Why I Never Quote Before I Read
If you ask for one of three services, I can quote you a price right up front. An A&R is always $500, a proposal is always $5,000 (industry standard), and I charge $150 an hour for mentoring or consultation. For anything else, I never quote before I read.
And I hear you ask me “why?”.
If you meet a ghostwriter or editor who will indeed quote long before they’ve seen your material, you are not dealing with a professional. You are dealing with a (most likely) hungry freelancer. Someone who does not quite know what they’re doing, and is competing with every other freelancer out there.
Trivia: If you are gathering prices and mine is the lowest, I take that to mean I need to raise mine.
No project can be accurately priced until I’ve looked at it and I know what needs done. You can imagine the nightmare situation of quoting a ‘standard’ price and then finding out, upon seeing the material, that it needs eight times the work you thought it did, and will take infinity longer. You quoted FAR too low, and now you’re stuck.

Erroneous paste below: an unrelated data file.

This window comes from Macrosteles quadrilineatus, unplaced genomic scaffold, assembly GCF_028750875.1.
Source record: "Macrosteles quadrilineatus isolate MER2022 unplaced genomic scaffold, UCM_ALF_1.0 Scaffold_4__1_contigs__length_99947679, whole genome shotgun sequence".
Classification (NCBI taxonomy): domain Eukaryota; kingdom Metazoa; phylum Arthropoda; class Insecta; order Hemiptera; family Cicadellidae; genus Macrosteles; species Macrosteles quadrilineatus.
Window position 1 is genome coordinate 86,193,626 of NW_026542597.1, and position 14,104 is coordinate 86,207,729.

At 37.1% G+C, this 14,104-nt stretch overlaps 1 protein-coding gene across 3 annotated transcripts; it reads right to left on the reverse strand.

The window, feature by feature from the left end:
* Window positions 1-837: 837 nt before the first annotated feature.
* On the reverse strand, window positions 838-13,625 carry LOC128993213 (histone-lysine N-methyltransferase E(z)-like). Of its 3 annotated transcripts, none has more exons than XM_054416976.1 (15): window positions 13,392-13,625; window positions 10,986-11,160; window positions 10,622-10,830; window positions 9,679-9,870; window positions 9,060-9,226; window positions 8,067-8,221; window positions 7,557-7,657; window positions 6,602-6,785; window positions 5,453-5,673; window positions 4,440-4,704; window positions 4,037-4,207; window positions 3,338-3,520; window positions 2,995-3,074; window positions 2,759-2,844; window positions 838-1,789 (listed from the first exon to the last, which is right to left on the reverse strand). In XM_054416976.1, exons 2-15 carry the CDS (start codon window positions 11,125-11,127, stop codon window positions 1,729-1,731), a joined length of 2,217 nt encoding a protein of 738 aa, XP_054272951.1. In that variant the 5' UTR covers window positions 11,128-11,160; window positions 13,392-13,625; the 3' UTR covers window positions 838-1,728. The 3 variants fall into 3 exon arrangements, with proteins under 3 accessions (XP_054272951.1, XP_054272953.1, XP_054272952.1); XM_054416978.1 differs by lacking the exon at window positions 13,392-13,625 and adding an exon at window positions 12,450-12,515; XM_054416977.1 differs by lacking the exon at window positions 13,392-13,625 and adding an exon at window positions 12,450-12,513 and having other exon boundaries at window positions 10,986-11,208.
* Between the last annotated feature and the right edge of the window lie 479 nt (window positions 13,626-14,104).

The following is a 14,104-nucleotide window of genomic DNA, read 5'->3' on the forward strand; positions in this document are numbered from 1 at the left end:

That said, it’s not my only concern.
I’m just a tad bit too honest for my own good. I will indeed go back to the store if they forgot to charge me for something, I’ll remind the person at the drive-thru that they didn’t take my payment, and my contracts are all very generous towards the client. I won’t allow myself to be ripped off, but I won’t rip anyone else off either. Which means that a great many times, I don’t want to OVERcharge either.
Yes, really. I have a colleague that charges a set fee to ghost a book: $65,000 per project, no matter what. He works mainly with business books, and that model works for him. But I’d lose my mind – I’ve never charged that much for a straight business book in my life, and I probably never will. That price range is usually reserved for fiction or memoirs. Now, he’s not ripping anyone off, because he has a set fee. He’s not unethical. But I would feel unethical if I charged that much.
So I never quote before I read.